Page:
U.S. Endangered Species Act marks 20th Anniversary

Nigel Allen ndallen at r-node.io.org
Thu Jan 6 01:23:51 EST 1994


Here is a press release from the U.S. Department of the Interior.
I downloaded the press release from the PR On-Line BBS in
Maryland at 410-363-0834. I do not work for the U.S. government.

 Endangered Species Act Marks 20th Anniversary with String of
Successes, Interior Department Says
 To: National Desk, Environment Writer
 Contact: Georgia Parham of the U.S. Department of the Interior,
           202-208-5634

   WASHINGTON, Dec. 30  -- Two decades ago, the bald eagle,
American alligator, gray whale and peregrine falcon seemed
destined for extinction.
   Twenty years have passed since the Endangered Species Act became
law, and today the alligator no longer needs the protection of the
act.  The bald eagle, gray whale and peregrine show great promise of
returning to healthy numbers.
   "The Endangered Species Act is one of this country's most
successful conservation laws," said Mollie Beattie, director of the
U.S. Fish and Wildlife Service, the Interior Department agency
charged with implementing the act.  "Without the act in place, we
might have lost our national symbol along with many other lesser
known species and with them many important ecosystems."
   In fact, four species have recovered to the point that they no
longer need the act's protection, while 17 have been upgraded from
endangered to the less serious threatened category.  And more success
stories are on the way.
   "In 1993 alone, the Fish and Wildlife Service has been able to
propose removing one species, the arctic peregine falcon, from the
list, as well as upgrading seven species to threatened," Beattie
said.  "I expect these numbers to climb dramatically over the next
several years as more and more listed species begin to reach recovery
goals."
   Other species that once teetered on the brink of extinction are
responding well to efforts to save them.  The whooping crane, down to
only 16 birds in the 1940s, now numbers more than 250 in wild and
captive flocks.  Found only in zoos for a number of years, the
California condor once again soars high above the mountains of
southern California.  And the red wolf, which had to be rescued from
extinction through a last-minute removal of animals from the wild, is
again roaming native haunts in the Southeast.
   Black-footed ferrets, small mammals that once inhabited vast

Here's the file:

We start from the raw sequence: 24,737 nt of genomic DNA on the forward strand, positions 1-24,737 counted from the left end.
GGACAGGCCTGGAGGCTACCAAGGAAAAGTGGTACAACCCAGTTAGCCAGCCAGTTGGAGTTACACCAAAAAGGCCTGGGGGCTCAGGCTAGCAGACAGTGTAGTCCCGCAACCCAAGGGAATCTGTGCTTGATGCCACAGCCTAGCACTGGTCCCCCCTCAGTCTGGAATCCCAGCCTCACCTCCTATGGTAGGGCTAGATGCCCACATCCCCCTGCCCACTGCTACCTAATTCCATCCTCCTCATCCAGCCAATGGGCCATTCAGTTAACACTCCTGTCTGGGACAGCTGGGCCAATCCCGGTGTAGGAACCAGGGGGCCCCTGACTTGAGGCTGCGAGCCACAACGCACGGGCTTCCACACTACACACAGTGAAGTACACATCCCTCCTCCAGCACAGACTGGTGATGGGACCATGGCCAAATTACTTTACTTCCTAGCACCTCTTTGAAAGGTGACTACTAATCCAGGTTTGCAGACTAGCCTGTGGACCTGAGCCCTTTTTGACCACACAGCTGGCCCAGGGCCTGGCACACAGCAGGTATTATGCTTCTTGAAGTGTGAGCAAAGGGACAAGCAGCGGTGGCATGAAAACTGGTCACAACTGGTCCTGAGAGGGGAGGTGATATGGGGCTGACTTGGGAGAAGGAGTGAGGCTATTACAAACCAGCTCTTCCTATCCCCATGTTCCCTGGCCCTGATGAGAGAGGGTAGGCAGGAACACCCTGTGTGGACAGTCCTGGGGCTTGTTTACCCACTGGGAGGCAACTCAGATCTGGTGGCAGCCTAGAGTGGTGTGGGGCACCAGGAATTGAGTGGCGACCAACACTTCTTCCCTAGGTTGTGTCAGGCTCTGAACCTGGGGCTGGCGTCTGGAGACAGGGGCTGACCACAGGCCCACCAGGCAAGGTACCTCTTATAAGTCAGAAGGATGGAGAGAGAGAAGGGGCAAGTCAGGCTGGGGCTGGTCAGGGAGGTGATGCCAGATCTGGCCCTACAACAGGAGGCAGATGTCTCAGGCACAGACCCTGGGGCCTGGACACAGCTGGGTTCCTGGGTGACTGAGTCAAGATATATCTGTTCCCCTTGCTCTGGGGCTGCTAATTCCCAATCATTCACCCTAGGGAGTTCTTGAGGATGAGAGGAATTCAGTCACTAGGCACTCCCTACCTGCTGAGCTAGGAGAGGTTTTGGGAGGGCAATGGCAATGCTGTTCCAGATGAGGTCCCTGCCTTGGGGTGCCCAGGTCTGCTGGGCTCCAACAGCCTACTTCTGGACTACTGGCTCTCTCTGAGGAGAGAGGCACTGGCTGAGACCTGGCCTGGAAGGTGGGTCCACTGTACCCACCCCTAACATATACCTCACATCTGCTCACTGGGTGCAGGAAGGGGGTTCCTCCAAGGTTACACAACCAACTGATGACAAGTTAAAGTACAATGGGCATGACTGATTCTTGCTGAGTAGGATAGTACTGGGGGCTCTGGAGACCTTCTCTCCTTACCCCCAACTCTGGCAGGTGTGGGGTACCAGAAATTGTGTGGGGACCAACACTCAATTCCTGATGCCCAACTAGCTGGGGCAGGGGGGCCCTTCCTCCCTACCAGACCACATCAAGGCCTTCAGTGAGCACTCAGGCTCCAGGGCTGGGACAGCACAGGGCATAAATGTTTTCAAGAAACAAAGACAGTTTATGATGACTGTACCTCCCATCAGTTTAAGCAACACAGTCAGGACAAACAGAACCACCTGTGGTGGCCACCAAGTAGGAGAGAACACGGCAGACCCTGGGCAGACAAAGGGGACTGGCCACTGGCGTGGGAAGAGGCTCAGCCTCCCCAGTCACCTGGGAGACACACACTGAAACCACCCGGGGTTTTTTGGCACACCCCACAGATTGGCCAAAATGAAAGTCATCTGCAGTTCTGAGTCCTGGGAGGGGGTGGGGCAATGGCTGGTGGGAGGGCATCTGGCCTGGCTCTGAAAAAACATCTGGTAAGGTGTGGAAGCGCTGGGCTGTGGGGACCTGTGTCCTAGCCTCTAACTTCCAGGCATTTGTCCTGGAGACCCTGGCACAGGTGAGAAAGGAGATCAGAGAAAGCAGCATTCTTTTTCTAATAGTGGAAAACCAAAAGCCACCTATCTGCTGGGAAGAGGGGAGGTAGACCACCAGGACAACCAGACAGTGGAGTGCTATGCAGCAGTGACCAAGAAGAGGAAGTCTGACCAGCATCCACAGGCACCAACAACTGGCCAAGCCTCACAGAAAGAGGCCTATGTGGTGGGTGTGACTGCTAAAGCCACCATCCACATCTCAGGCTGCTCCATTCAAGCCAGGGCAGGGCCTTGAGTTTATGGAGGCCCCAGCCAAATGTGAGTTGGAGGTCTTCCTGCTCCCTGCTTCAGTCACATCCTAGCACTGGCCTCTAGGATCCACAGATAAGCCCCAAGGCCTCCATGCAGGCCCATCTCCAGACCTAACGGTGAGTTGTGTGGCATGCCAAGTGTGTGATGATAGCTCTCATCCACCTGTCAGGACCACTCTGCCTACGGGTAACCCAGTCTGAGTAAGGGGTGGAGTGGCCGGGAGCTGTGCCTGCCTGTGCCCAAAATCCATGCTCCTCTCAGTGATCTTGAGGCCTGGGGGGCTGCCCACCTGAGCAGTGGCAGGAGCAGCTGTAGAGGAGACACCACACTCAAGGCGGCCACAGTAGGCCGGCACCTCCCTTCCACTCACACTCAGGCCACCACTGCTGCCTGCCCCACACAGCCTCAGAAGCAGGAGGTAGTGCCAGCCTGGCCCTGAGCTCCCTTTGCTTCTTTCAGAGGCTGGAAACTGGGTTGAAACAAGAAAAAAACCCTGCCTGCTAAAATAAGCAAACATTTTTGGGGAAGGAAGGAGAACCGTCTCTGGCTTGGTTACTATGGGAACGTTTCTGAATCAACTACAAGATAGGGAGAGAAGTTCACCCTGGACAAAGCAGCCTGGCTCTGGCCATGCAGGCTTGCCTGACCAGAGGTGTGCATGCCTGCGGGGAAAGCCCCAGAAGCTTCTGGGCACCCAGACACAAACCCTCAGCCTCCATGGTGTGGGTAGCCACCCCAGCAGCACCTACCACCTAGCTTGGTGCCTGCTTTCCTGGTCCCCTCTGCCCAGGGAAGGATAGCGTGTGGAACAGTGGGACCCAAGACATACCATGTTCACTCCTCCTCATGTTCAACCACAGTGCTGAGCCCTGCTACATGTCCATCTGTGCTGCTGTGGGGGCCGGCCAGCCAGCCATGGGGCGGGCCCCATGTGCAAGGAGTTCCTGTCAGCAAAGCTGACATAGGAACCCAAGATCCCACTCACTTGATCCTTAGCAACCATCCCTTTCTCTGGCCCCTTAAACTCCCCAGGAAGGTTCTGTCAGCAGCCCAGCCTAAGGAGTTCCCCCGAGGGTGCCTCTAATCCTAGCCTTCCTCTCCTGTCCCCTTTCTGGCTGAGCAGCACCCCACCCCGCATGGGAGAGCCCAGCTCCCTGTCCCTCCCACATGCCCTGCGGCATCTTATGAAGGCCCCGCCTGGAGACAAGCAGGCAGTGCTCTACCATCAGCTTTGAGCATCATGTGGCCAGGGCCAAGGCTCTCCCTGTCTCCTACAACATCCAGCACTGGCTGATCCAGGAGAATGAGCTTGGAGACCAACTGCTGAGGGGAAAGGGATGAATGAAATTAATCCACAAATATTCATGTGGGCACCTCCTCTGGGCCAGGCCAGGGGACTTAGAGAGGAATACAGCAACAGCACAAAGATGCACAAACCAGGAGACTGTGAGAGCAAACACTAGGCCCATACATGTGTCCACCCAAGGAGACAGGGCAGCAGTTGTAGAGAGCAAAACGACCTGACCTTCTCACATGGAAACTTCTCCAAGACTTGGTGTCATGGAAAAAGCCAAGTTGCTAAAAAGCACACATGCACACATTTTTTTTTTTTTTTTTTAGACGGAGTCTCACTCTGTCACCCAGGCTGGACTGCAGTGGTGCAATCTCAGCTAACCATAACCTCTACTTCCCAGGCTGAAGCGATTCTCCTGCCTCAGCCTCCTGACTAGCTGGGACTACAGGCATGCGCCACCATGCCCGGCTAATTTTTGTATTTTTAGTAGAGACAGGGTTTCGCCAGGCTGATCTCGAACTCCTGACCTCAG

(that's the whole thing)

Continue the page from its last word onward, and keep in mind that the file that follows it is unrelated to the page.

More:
stretchs of the Great Plains, were thought to have become extinct by
the 1970s.  But in 1981, a farmer's dog killed a ferret, leading
biologists to discover a tiny remnant population near Meeteetse, Wyo.
Ten years later, captive breeding programs paid off with a
rintroduction of black-footed ferrets into the wilds of Wyoming's
Shirley Basin.
   Innovative cooperative management efforts between government and
private interests are also producing dramatic results for species
recovery.  The Georgia-Pacific Co. recently announced it would manage
millions of acres of its forestland in the Southeast using measures
aimed at meeting the habitat needs of the endangered red-cockaded
woodpecker.  In return, the company has been assured its timber
activities meet applicable requirements of the Endangered Species
Act.
   The cooperative atmosphere has triggered increasing interest in
development of habitat conservation plans and special rules,
mechanisms of the act that allow development projects and protected
species to co-exist.  Habitat conservation plans, formulated by
agricultural, developmental or other interests, allow projects to go
forward in areas occupied by listed species as long as the species'
overall welfare is maintained.  Plans are already in place for such
species as the northern spotted owl, desert tortoise, and Florida
scrub jay, with dozens of others in the works.  A special rule under
the act is providing similar but larger-scale planning for the
coastal California gnatcatcher, which lives in several densely
populated southern California counties.
   "What we've come to understand over the past 20 years is that this
country's economic vitality is ultimately dependent on its overall
environmental health," said Beattie.  "When we list a species,
regardless of what that species is, we're getting a clear signal that
the natural resources we ourselves depend on -- clean air, adequate
water, a healthy diversity of life -- are truly in jeopardy.  By
ensuring the continued existence of endangered species, we ultimately
ensure our own survival."

 -30-



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